:: MOVIN’ TO THE COUNTRY, GONNA EAT ME A LOTTA MANGOS
Finally, out of the city and into the countryside! Our first stop, the small rural post-office and mercantile store above (cleverly disguised as a Uganda Telecom shop). In Uganda, and many other countries throughout the world, it is common for mobile phone carriers to offer to paint small shops in the livery of the telecom company; the telecom companies get free advertising and the shops get an extreme makeover!
NOT THE RIVER NILE
NOT THE RIVER NILE
The photo above is not the River Nile crossing into Northern Uganda, as such photos of the storied waterway taken from this particular bridge crossing would not be permitted by Ugandan authorities (of course!). Alexandra and I had heard stories regarding this and the routine confiscation (these days, deletion) of photos taken in proximity of any crossing over the River Nile. And in fact Alexandra did take some photos of the Nile while crossing over a bridge on our way to Arua (naughty, naughty, Alexandra!), for which our landcruiser was promptly pulled over by Ugandan authorities, camera seized and photos subsequently deleted by highly trained professionals who seem to know exactly where the delete function is on a number of major brands and models.
So what is it about the Nile that gets the authorities so hot and bothered? Well, they don’t really say, but we’ve heard it likely has more to do with the bridge crossing than the notoriety of the waterway. Basically, the Nile is a raging and formidable crossing (like in the photo above…if it were the Nile, but it is not…of course…because that would be impermissible) which completely dissects the north of the country from the south. Therefore, the few bridges over the river are vital lifelines, which, in times of war, would make them important targets for the enemy. Thus, photos of the bridge structure and areas adjacent could be used in the planning of destructive activities. The fact that authorities continue to keep an eye out for such activity is a window into the psyche of present day Uganda; the fighting may be in the past, but Uganda has a long way to “normal.”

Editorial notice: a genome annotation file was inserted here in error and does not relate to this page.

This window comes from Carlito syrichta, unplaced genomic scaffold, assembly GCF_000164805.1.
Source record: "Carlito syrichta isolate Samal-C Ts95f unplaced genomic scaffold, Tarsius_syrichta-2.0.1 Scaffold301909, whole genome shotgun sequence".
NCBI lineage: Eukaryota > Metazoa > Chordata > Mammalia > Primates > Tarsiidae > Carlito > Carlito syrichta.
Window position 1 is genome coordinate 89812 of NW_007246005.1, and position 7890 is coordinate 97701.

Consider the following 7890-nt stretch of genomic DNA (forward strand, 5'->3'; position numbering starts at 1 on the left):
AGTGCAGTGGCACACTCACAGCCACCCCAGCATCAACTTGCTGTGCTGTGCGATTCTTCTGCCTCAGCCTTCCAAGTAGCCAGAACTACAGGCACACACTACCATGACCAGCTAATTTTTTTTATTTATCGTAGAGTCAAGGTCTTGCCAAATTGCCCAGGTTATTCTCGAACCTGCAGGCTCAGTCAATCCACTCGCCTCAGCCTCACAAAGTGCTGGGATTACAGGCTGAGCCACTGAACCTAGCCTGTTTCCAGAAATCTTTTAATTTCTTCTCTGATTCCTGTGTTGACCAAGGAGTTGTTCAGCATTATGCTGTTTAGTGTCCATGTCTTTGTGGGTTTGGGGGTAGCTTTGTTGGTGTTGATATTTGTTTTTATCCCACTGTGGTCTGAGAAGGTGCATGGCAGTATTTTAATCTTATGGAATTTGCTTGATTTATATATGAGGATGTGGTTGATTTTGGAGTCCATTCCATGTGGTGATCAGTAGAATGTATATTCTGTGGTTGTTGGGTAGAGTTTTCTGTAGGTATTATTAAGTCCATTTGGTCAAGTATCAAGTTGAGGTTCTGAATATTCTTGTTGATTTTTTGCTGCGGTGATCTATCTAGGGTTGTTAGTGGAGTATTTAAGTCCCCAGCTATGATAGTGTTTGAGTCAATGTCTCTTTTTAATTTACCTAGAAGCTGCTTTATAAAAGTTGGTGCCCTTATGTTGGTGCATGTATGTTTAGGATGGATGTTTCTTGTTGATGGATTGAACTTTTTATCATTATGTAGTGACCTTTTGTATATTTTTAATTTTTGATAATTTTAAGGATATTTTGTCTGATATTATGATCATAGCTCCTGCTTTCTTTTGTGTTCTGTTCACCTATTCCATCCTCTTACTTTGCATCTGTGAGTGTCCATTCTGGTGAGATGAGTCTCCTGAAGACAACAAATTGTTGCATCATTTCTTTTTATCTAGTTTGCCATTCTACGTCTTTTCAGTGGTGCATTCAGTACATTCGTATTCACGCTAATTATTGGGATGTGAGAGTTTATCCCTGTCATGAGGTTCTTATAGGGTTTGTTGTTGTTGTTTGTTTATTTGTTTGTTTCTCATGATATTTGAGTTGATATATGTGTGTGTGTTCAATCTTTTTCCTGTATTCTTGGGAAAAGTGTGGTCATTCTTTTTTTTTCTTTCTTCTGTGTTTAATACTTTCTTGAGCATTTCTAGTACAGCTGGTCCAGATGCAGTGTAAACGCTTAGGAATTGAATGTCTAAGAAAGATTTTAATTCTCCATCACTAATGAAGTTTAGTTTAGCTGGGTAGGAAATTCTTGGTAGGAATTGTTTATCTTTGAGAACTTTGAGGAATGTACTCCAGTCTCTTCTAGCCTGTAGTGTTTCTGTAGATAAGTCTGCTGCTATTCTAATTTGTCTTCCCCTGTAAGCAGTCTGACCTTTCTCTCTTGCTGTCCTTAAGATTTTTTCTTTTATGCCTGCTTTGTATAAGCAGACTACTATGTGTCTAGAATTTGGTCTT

If I had been stealthier than Alexandra, say with ninja-like reflexes, I may have taken home a photo of the Nile at that particular point, perhaps even posted it to my own blog for others to enjoy, and written approximately 3 paragraphs directly following it; but of course I’m not a ninja, so all I have is the photo above to offer, which was not taken from a bridge crossing the Nile into Northern Uganda (of course)…
:: WELCOME TO GULU!
Churchill Courts, our home for the next four nights, and another, and another three much later. It was a fabulous place to relax and get work done in, which is why we decided to return during our subsequent trips back through Gulu. As I seriously question whether many readers actually make it this far I’ll save my full review of Churchill Courts for the next posting (if you did actually make it this far, please post the words: “Uganda rocks” to the comment section as a way of communicating your blog reading endurance levels to me.
After a long day of travel, we made it safe and sound to Gulu, home of the Acholi people; and just in time too! Later that night the hot northerly dessert winds of the Sahara would collide head on with the cool, humid southerly air of Lake Victoria — as it often does in Gulu — spawning a most fearsome thunder storm of Biblical proportions. Yet at 7:15pm, all is tranquil and clear; the calm before the storm.
NOTE TO READER: This entry was written on 23 September 2011 and 13 January 2012 from Washington, DC covering 8 June 2011.